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R: Replacing for loops with data frames

Mark Needham - Thu, 04/23/2015 - 00:18

In my last blog post I showed how to derive posterior probabilities for the Think Bayes dice problem:

Suppose I have a box of dice that contains a 4-sided die, a 6-sided die, an 8-sided die, a 12-sided die, and a 20-sided die. If you have ever played Dungeons & Dragons, you know what I am talking about.

Suppose I select a die from the box at random, roll it, and get a 6.
What is the probability that I rolled each die?

To recap, this was my final solution:

likelihoods = function(names, observations) {
  scores = rep(1.0 / length(names), length(names))  
  names(scores) = names
 
  for(name in names) {
      for(observation in observations) {
        if(name < observation) {
          scores[paste(name)]  = 0
        } else {
          scores[paste(name)] = scores[paste(name)] *  (1.0 / name)
        }        
      }
    }  
  return(scores)
}
 
dice = c(4,6,8,12,20)
l1 = likelihoods(dice, c(6))
 
> l1 / sum(l1)
        4         6         8        12        20 
0.0000000 0.3921569 0.2941176 0.1960784 0.1176471

Although it works we have nested for loops which aren’t very idiomatic R so let’s try and get rid of them.

The first thing we want to do is return a data frame rather than a vector so we tweak the first two lines to read like this:

scores = rep(1.0 / length(names), length(names))  
df = data.frame(score = scores, name = names)

Next we can get rid of the inner for loop and replace it with a call to ifelse wrapped inside a dplyr mutate call:

library(dplyr)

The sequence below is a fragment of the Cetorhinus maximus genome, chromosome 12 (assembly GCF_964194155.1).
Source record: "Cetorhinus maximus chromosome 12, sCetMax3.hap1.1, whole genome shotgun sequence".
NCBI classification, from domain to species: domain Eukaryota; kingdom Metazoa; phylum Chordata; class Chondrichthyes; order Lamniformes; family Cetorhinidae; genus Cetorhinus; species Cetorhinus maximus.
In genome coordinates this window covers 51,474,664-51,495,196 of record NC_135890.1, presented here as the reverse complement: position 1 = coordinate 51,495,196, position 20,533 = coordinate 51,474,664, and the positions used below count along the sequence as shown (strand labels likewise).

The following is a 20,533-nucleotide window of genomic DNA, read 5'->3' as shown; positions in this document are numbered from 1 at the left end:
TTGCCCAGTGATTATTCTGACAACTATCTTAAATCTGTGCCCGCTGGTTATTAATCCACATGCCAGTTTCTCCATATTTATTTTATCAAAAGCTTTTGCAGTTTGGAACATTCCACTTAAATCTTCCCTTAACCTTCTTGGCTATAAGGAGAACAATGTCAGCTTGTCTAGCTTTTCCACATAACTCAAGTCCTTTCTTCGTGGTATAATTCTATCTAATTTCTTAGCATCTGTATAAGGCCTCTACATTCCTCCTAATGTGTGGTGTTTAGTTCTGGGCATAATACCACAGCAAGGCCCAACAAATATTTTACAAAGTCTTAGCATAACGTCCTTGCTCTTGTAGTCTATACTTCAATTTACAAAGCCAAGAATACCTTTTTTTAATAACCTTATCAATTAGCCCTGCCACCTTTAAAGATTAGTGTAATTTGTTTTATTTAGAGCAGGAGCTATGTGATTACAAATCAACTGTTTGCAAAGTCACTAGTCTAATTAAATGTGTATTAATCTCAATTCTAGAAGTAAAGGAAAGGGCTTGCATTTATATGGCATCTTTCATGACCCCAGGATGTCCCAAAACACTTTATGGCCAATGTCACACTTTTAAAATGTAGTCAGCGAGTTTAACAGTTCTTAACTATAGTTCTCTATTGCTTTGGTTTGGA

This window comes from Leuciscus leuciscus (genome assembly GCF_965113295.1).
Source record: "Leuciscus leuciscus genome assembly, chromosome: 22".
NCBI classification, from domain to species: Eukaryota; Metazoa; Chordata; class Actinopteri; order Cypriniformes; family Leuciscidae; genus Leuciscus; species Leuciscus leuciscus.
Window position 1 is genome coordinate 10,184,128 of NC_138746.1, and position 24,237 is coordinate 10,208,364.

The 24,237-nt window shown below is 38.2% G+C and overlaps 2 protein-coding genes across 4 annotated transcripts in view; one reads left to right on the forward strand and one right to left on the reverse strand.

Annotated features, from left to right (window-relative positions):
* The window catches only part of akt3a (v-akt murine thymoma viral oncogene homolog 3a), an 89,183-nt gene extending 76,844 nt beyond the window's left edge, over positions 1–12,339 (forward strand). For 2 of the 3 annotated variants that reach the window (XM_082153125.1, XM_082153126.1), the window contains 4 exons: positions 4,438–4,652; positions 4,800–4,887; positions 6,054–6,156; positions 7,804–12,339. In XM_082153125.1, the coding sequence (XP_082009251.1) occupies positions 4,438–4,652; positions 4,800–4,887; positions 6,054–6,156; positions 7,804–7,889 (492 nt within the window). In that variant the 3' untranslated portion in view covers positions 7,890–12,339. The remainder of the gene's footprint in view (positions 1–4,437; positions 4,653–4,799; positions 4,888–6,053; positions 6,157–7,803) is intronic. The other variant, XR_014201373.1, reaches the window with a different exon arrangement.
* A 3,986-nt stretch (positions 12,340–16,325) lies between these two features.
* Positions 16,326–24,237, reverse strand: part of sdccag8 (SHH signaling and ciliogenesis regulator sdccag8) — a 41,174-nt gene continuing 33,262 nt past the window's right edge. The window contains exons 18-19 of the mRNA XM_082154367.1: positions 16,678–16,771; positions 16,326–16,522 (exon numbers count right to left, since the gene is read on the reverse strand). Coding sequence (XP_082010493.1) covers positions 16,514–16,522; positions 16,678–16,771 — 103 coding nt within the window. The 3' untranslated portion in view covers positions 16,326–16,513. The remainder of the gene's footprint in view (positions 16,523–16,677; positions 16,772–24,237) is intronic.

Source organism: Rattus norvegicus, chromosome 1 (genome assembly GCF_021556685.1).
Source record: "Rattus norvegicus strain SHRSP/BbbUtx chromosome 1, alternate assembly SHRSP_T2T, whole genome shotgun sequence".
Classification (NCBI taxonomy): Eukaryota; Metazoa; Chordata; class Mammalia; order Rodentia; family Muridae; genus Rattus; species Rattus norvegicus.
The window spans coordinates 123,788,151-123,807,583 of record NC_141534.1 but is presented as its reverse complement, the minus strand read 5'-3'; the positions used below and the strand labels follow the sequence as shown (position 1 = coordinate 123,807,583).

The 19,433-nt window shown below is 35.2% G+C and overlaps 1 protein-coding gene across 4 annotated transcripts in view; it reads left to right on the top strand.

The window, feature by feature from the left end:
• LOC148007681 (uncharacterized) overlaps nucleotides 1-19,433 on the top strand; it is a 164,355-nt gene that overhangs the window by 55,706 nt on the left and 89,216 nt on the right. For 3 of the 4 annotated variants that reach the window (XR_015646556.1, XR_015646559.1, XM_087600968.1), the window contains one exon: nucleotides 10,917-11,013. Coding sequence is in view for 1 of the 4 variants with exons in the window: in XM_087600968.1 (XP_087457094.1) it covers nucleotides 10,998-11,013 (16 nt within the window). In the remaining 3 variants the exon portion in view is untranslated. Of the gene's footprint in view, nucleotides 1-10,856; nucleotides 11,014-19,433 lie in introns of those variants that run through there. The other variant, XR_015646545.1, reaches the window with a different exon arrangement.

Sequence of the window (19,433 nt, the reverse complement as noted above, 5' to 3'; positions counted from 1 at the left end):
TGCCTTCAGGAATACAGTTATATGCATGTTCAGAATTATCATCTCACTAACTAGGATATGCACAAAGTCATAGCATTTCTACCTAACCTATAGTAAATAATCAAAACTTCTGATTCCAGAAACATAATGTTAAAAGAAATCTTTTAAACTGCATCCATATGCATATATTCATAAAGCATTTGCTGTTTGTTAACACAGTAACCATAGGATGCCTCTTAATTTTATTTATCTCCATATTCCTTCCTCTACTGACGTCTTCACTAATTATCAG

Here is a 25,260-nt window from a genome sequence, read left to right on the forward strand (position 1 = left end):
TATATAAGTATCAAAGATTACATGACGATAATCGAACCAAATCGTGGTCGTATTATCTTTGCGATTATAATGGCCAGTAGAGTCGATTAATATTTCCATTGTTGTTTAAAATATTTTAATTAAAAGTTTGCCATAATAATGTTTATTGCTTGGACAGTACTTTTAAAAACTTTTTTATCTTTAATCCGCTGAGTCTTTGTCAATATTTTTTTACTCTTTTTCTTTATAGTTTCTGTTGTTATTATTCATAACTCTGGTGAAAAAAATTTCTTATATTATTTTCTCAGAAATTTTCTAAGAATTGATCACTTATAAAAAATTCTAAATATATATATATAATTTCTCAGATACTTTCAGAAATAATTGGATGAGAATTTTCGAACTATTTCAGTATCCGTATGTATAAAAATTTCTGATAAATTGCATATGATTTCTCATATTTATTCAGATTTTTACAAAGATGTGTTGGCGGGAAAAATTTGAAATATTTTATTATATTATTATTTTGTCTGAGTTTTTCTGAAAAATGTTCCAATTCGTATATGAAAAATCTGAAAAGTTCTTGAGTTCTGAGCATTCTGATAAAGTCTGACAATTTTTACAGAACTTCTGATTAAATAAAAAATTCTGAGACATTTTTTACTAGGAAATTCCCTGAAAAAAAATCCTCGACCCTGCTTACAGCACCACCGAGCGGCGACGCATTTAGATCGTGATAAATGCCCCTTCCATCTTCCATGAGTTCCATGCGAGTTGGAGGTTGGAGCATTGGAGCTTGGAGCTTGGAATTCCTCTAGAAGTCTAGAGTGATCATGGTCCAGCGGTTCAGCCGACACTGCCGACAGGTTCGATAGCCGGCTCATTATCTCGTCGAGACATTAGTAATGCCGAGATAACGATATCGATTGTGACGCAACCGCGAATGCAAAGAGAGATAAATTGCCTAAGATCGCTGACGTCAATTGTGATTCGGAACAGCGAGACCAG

likelihoods2 = function(names, observations) {
  scores = rep(1.0 / length(names), length(names))  
  df = data.frame(score = scores, name = names)
 
  for(observation in observations) {
    df = df %>% mutate(score = ifelse(name < observation, 0, score * (1.0 / name)) )
  }
 
  return(df)
}
 
dice = c(4,6,8,12,20)
l1 = likelihoods2(dice, c(6))
 
> l1
       score name
1 0.00000000    4
2 0.03333333    6
3 0.02500000    8
4 0.01666667   12
5 0.01000000   20

Finally we’ll tidy up the scores so they’re relatively weighted against each other:

likelihoods2 = function(names, observations) {
  scores = rep(1.0 / length(names), length(names))  
  df = data.frame(score = scores, name = names)
 
  for(observation in observations) {
    df = df %>% mutate(score = ifelse(name < observation, 0, score * (1.0 / name)) )
  }
 
  return(df %>% mutate(weighted = score / sum(score)) %>% select(name, weighted))
}
 
dice = c(4,6,8,12,20)
l1 = likelihoods2(dice, c(6))
 
> l1
  name  weighted
1    4 0.0000000
2    6 0.3921569
3    8 0.2941176
4   12 0.1960784
5   20 0.1176471

Now we’re down to just the one for loop. Getting rid of that one is a bit trickier. First we’ll create a data frame which contains a row for every (observation, dice) pair, simulating the nested for loops:

likelihoods3 = function(names, observations) {
  l = list(observation = observations, roll = names)
  obsDf = do.call(expand.grid,l) %>% 
    mutate(likelihood = 1.0 / roll, 
           score = ifelse(roll < observation, 0, likelihood))   
 
  return(obsDf)
}
 
dice = c(4,6,8,12,20)
l1 = likelihoods3(dice, c(6))
 
> l1
  observation roll likelihood      score
1           6    4 0.25000000 0.00000000
2           6    6 0.16666667 0.16666667
3           6    8 0.12500000 0.12500000
4           6   12 0.08333333 0.08333333
5           6   20 0.05000000 0.05000000
 
l2 = likelihoods3(dice, c(6, 4, 8, 7, 7, 2))
> l2
   observation roll likelihood      score
1            6    4 0.25000000 0.00000000
2            4    4 0.25000000 0.25000000
3            8    4 0.25000000 0.00000000
4            7    4 0.25000000 0.00000000
5            7    4 0.25000000 0.00000000
6            2    4 0.25000000 0.25000000
7            6    6 0.16666667 0.16666667
8            4    6 0.16666667 0.16666667
9            8    6 0.16666667 0.00000000
10           7    6 0.16666667 0.00000000
11           7    6 0.16666667 0.00000000
12           2    6 0.16666667 0.16666667
13           6    8 0.12500000 0.12500000
14           4    8 0.12500000 0.12500000
15           8    8 0.12500000 0.12500000
16           7    8 0.12500000 0.12500000
17           7    8 0.12500000 0.12500000
18           2    8 0.12500000 0.12500000
19           6   12 0.08333333 0.08333333
20           4   12 0.08333333 0.08333333
21           8   12 0.08333333 0.08333333
22           7   12 0.08333333 0.08333333
23           7   12 0.08333333 0.08333333